How Does Smoking Affect Athletic Performance?

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In a recent column in the New York Times chronicling President Obama's accomplishments, Nicholas Kristof wrote: "Mr. Obama has also helped engineer a successful auto bailout, a big push for clean energy, the Lilly Ledbetter Fair Pay Act to reduce sex discrimination, tighter tobacco regulations aimed at the 1,000 Americans under age 18 who become smokers each day, and tighter financial regulation including reform of credit card rules."

What struck me: 1,000 new young smokers every day! Today's young people are so smart in so many ways, I asked myself, "How can they be so stupid about smoking?" And particularly relevant for STACK's readers, how does smoking affect athletic performance?

eHow.com provides a comprehensive answer:

Lung Health
One of the main impacts of smoking on athletic performance is a decrease in lung function. For athletes, this means a decrease in stamina and performance, as muscles that get inadequate oxygen become fatigued more quickly. Smokers also tend to suffer from shortness of breath more often than nonsmokers, as their muscles and heart demand more oxygen than their lungs are able to supply.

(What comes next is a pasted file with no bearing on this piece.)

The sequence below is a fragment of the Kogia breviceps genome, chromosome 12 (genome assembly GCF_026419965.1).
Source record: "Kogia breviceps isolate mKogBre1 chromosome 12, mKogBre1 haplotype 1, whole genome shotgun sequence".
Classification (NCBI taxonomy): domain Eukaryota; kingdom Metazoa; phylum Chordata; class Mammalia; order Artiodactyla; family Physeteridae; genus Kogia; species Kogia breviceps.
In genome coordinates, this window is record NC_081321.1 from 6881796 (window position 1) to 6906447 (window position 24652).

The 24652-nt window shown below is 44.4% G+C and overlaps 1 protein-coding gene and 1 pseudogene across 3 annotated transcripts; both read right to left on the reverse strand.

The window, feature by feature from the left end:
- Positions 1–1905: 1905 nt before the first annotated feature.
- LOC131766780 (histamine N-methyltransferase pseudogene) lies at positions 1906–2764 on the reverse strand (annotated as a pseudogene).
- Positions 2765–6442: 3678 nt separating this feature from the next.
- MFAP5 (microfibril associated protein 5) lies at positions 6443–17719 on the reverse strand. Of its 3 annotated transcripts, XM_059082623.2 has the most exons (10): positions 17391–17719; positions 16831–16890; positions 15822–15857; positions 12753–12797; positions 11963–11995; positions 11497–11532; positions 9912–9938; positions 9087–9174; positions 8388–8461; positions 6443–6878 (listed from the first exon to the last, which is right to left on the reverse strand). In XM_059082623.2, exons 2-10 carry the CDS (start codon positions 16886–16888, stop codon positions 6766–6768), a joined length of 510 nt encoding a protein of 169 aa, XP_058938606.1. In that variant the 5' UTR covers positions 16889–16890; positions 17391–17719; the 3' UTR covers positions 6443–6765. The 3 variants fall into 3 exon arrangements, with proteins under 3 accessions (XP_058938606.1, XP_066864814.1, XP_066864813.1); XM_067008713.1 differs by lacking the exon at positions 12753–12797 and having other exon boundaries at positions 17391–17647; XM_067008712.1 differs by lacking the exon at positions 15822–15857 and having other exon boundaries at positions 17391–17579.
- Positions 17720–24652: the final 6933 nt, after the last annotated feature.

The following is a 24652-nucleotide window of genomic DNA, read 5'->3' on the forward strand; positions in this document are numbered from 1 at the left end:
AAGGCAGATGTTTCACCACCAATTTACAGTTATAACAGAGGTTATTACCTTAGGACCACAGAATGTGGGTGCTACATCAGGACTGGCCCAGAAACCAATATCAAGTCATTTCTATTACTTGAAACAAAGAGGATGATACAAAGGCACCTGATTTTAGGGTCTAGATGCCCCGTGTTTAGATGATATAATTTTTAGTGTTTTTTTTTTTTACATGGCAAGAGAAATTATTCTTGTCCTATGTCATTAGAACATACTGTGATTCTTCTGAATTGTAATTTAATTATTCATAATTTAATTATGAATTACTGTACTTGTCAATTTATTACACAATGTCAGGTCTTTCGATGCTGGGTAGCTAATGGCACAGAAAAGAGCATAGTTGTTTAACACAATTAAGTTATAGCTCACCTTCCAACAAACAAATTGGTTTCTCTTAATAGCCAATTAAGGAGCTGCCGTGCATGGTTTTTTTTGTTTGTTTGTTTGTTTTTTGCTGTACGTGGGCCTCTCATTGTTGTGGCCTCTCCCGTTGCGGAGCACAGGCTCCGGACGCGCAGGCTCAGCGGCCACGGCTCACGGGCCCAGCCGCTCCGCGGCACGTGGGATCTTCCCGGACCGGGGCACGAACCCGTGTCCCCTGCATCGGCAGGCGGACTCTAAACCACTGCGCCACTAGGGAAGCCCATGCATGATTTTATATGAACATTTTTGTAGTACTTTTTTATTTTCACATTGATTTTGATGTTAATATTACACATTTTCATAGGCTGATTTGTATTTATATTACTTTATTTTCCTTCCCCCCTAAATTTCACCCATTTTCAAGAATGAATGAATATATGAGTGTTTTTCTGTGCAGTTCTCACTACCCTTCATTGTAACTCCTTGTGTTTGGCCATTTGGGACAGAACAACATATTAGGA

Circulatory Health
Another impact smoking has on athletes is its effect on heart and circulatory health. Smoking causes the blood vessels to constrict and become blocked with plaque, and it can also increase blood pressure. Constricted blood vessels reduce blood flow to the muscles, further limiting the amount of oxygen the muscles receive. Loss of blood flow can significantly reduce muscular endurance, while the heart itself may also tire more quickly, as it works harder than it should to pump blood through clogged blood vessels.

Injury
Another disadvantage of smoking for athletes is that it can lead to greater chance of injury. When the muscles, heart and brain do not receive enough oxygen, mental and physical acuity can drop. This can cause athletes to make poor decisions, use bad form when exercising, or even become dizzy or faint. Smoking can also reduce the strength of bones and inhibit the body's ability to repair skin, ligaments and tendons. This means that any injuries a smoker does sustain may take longer to heal, which means more time sitting on the bench.

Source:  eHow.com


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Topics: HEALTH | INJURY | HEART | ATHLETIC PERFORMANCE | OXYGEN | SMOKING